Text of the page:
The Performance Beacon

The web performance, analytics, and optimization blog

Does the mPulse SCRIPT loader affect SEO?

google, mPulse and search engine optimization

Customers sometimes ask us if the mPulse SCRIPT loader affects their Google rankings — and sometimes someone just claims that it does. For example:

an iframe in the <HEAD> will prevent Google from reading meta tags

A thread from May 2016 on the Google forums seems to validate this logic.

We don’t dispute that this may in fact be the case for the page’s static HTML. If the page’s markup contains an IFRAME in the HEAD before any META elements, then some HTML parsers will automatically close the HEAD and start the BODY.

The difference with mPulse is that the IFRAME isn’t in the page’s static HTML. The mPulse script loader code is complicated specifically because it needs to handle various corner cases. It creates an IFRAME in JavaScript, and then injects that before the first SCRIPT node on the page.

We’d tested this on every browser that we could get our hands on, but not specifically against the GoogleBot, so in June 2016, we decided to test this out.

Our test

We needed a website that was using mPulse, had a META description element with content different from the text of the page (this is important), and was being regularly indexed by Google. Our website — — meets all these requirements, so in a few minutes we were able to validate.

The page has a few META elements at the top, then a SCRIPT node, a few CSS LINK nodes, then the TITLE followed by the META description, followed by the mPulse SCRIPT loader.

Based on the SCRIPT loader logic, the IFRAME would be injected before the first SCRIPT on the page, which would put it above the META description element. There were two possibilities for the GoogleBot:

  • If the IFRAME were stopping Google in its tracks, then Google’s search results would show the text content of the page.
  • If Google was not being stopped by the IFRAME, then Google’s search results would show the content of the META description element.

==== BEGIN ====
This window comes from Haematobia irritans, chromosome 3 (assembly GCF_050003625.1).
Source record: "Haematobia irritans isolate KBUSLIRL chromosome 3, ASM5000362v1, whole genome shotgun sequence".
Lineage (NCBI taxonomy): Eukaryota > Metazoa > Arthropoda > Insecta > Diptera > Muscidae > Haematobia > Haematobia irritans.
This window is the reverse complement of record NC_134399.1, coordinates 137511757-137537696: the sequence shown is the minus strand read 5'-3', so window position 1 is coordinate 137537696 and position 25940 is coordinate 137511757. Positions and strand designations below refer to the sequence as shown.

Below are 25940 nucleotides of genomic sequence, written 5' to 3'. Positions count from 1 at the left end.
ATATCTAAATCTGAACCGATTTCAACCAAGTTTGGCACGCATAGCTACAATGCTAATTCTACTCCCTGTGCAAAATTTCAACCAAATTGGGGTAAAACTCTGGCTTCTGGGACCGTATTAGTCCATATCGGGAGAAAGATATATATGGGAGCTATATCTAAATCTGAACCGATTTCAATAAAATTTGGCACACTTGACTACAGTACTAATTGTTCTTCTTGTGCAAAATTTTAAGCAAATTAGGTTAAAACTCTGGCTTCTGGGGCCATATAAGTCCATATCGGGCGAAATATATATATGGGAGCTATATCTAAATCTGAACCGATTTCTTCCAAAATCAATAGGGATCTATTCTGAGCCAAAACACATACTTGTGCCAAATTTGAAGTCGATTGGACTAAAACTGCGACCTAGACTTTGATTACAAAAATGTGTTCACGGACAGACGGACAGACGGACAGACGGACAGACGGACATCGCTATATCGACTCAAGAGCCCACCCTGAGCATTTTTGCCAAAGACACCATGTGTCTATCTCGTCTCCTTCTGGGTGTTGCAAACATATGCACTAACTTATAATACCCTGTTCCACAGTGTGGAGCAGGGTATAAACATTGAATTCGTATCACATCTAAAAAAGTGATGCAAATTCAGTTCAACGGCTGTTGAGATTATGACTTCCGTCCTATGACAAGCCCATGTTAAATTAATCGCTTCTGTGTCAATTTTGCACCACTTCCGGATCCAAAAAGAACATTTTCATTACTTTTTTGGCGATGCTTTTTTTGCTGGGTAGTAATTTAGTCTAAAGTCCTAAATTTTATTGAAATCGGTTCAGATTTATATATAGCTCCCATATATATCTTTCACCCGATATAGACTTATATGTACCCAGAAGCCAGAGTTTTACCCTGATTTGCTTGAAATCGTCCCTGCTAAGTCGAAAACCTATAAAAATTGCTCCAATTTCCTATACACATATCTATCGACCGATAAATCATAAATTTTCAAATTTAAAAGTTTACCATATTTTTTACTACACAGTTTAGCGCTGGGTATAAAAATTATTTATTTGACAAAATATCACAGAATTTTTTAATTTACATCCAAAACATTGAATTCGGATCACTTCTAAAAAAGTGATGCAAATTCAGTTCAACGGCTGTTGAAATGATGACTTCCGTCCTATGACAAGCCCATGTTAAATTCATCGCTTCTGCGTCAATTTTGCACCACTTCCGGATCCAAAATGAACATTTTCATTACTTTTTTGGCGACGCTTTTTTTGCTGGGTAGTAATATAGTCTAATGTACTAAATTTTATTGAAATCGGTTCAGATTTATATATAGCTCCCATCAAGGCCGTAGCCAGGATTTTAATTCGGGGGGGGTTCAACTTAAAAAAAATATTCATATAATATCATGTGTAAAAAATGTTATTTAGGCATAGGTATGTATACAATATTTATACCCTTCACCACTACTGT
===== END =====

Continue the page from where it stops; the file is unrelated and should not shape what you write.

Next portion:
Our results

Google’s search results for SOASTA shows the following text:

SOASTA’s powerful load testing and performance monitoring solutions give you a crystal-clear view of the relationship between end-to-end performance, user …

This matches exactly with the META description element:

<meta name=”description” content=”SOASTA’s powerful load testing and performance monitoring solutions give you a crystal-clear view of the relationship between end-to-end performance, user behavior and business goals, and provides the actionable intelligence.”>

This confirms that injecting an IFRAME into the document’s HEAD via JavaScript that runs after GoogleBot has finished parsing META elements does not make Google forget about the META elements.

Our recommendations

We recommend that you do two things:

  1. Always put the mPulse SCRIPT loader tag as high as possible in your page, but after the TITLE and META elements. Not just for SEO, but because this allows the browser to identify important things, such as the page’s character set, before it does anything else.
  2. If you use any third-party script on your site, and if you care about your site’s performance, then you should use the IFRAME loader technique to load the third-party script.

Philip Tellis

About the Author

Philip Tellis

Philip Tellis is a geek who likes the computer to do his work for him. He is the primary author of boomerang, and plays around with web performance, scalability, security and analytics.

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